Although her name is the only one on the cover, Edith Hamilton is not really the author of all the tales in Mythology. It is more accurate to think of her as a collector or interpreter, as she compiled the stories in the book from the writings of various Greek, Roman, and Icelandic authors. Nevertheless, Hamilton’s choices reflect a personal point of view: the stories she includes, her methods of storytelling, and her omissions reveal her own interpretation of the myths and also reflect the time period in which she was writing.
Hamilton was born in 1867 to an American family living in Dresden, Germany, and grew up in Fort Wayne, Indiana. In 1894, she graduated from Bryn Mawr, a women’s school in Baltimore, and was then appointed headmistress there in 1896. In 1922, she retired from her headmistress position to focus on her writing and her studies of ancient Greek and Roman civilization. Hamilton’s experiences at Bryn Mawr undoubtedly affected the perspective of Mythology, where the theme of women struggling in a male-dominated world runs throughout the text. She died in 1963, having been made an honorary citizen of Athens, an award that signified what she considered the pinnacle of her life.
Hamilton wrote a number of well-known books about Greek and Roman life, most notably The Greek Way (1930) and The Roman Way (1932). These books, along with Mythology, became standard interpretations of classical life and art, as Hamilton focused on the ways Greek and Roman value systems serve as the foundation for modern European and American societies. She wrote the books between World Wars I and II, and they clearly reflect the search for cultural roots that many felt was needed during that historical period. Written in a time of great upheaval—the global economic Depression and Europe’s disintegration before World War II—Mythology’s focus on the shared, broad, and ancient cultural heritage of America and Europe gave the book widespread appeal.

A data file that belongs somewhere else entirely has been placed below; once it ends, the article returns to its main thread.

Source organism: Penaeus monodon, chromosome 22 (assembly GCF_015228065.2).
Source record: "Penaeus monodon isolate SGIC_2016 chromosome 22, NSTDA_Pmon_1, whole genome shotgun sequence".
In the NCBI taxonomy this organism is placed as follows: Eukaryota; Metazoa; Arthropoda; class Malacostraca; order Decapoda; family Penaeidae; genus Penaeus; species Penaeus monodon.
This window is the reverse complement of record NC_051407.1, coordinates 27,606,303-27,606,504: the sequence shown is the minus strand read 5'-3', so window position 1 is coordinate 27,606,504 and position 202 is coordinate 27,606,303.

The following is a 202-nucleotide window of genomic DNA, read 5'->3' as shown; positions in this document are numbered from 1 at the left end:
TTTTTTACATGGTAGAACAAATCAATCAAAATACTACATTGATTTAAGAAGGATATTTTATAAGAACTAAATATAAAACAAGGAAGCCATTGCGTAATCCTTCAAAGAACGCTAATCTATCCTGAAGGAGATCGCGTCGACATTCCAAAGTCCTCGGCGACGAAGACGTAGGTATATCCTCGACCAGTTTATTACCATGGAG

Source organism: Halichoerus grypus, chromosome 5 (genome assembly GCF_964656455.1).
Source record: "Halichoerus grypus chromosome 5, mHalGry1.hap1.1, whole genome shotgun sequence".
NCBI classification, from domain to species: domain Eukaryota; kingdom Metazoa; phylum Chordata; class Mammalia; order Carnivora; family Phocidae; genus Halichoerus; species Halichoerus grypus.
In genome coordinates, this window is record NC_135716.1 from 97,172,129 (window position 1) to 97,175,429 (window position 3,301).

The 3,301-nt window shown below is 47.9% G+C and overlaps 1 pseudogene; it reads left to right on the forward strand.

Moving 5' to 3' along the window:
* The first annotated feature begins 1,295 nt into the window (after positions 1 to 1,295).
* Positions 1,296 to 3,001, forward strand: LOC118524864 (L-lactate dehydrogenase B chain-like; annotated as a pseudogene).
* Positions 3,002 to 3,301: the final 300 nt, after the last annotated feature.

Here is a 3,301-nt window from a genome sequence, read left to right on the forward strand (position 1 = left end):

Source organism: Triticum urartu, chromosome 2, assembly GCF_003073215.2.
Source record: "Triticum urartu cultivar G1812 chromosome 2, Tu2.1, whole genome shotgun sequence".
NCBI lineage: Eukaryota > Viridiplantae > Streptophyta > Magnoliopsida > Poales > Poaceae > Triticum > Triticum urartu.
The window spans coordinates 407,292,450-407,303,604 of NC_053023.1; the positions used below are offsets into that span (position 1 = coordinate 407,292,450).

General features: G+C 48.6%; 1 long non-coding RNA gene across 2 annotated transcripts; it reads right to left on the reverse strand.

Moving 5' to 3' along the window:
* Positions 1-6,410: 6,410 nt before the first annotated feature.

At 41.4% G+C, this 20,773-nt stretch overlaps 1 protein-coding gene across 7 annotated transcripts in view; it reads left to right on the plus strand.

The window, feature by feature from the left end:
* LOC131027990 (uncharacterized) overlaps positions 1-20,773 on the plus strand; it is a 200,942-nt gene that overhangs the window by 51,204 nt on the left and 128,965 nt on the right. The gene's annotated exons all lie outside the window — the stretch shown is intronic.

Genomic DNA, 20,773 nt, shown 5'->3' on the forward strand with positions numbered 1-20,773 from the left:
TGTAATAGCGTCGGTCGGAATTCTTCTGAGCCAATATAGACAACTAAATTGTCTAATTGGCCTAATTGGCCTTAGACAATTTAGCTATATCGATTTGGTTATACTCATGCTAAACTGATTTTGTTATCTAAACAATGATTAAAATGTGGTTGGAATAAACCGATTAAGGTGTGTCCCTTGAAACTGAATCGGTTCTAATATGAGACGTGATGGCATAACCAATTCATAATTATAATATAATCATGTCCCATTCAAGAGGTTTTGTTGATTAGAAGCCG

Again, Hamilton is not the original author of these myths, but their compiler from a variety of classical poets from ancient Greek and Roman civilization. Greek civilization flowered first, generating the paradigms, frameworks, and myths that the Romans later adopted. The earliest poet Hamilton uses is a Greek one—Homer, who is said to have composed the Iliad and the Odyssey around 1,000 b.c.. These two works are the two oldest known Greek texts and are—with their clear and widespread influence—considered fundamental texts of Western culture and literature. Their depictions of heroism have provided models for social morals and ethics that still resonate today. Their imaginative power has achieved no less: their characters, images, and narratives have continued to fascinate generations of readers and guide multitudes of artists.
Hamilton draws from a number of other authors besides Homer: other Greeks, such as Hesiod, Pindar, Aeschylus, Sophocles, and Euripides, and Romans such as Ovid, Virgil, and Apollodorus. At the beginning of each chapter, Hamilton notes which authors she has used as source material for that chapter’s stories. Such citations are important, as these different authors—widely separated by time and worldview—tell radically different kinds of stories. Hamilton’s introduction offers a chronological overview of these original authors, reminding us that the Romans wrote roughly 1,000 years after Homer and about 500 years after the Greek tragedians. This time difference is significant, as the warring, fractious conglomeration of independent Greek city-states made for a very different society from the immense, stately Roman Empire, the largest and most stable empire the world had ever seen. Augustus’s Rome was a rich, sophisticated, and decadent culture, and its literature reflects this spirit. Whereas myths were very practical for the Greek authors, defining their religion and explaining the world around them, Roman authors treated the myths as elaborate fantasies told purely for entertainment or as cultural hallmarks that were used to justify Roman world dominance as a divinely decreed manifest destiny.